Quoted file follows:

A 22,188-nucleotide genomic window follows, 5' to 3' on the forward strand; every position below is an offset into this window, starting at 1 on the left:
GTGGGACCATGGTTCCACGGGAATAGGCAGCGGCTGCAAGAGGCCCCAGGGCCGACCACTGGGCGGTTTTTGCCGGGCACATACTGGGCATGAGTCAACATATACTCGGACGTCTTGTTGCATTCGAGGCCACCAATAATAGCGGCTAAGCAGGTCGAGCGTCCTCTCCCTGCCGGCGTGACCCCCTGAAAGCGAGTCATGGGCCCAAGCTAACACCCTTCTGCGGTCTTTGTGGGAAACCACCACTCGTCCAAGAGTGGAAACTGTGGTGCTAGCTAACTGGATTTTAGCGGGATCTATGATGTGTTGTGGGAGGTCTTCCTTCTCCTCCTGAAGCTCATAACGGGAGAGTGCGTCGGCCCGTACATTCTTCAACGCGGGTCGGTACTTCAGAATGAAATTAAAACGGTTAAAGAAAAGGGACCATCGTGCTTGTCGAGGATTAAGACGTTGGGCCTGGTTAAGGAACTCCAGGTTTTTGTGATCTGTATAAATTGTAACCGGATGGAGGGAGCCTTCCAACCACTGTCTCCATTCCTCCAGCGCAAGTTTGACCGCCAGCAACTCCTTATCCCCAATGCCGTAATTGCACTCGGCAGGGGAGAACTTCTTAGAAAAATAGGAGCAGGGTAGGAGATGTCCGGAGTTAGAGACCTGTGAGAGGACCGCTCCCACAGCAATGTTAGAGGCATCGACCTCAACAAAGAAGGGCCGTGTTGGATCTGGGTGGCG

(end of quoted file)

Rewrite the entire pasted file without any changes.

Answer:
A 22,188-nucleotide genomic window follows, 5' to 3' on the forward strand; every position below is an offset into this window, starting at 1 on the left:
GTGGGACCATGGTTCCACGGGAATAGGCAGCGGCTGCAAGAGGCCCCAGGGCCGACCACTGGGCGGTTTTTGCCGGGCACATACTGGGCATGAGTCAACATATACTCGGACGTCTTGTTGCATTCGAGGCCACCAATAATAGCGGCTAAGCAGGTCGAGCGTCCTCTCCCTGCCGGCGTGACCCCCTGAAAGCGAGTCATGGGCCCAAGCTAACACCCTTCTGCGGTCTTTGTGGGAAACCACCACTCGTCCAAGAGTGGAAACTGTGGTGCTAGCTAACTGGATTTTAGCGGGATCTATGATGTGTTGTGGGAGGTCTTCCTTCTCCTCCTGAAGCTCATAACGGGAGAGTGCGTCGGCCCGTACATTCTTCAACGCGGGTCGGTACTTCAGAATGAAATTAAAACGGTTAAAGAAAAGGGACCATCGTGCTTGTCGAGGATTAAGACGTTGGGCCTGGTTAAGGAACTCCAGGTTTTTGTGATCTGTATAAATTGTAACCGGATGGAGGGAGCCTTCCAACCACTGTCTCCATTCCTCCAGCGCAAGTTTGACCGCCAGCAACTCCTTATCCCCAATGCCGTAATTGCACTCGGCAGGGGAGAACTTCTTAGAAAAATAGGAGCAGGGTAGGAGATGTCCGGAGTTAGAGACCTGTGAGAGGACCGCTCCCACAGCAATGTTAGAGGCATCGACCTCAACAAAGAAGGGCCGTGTTGGATCTGGGTGGCG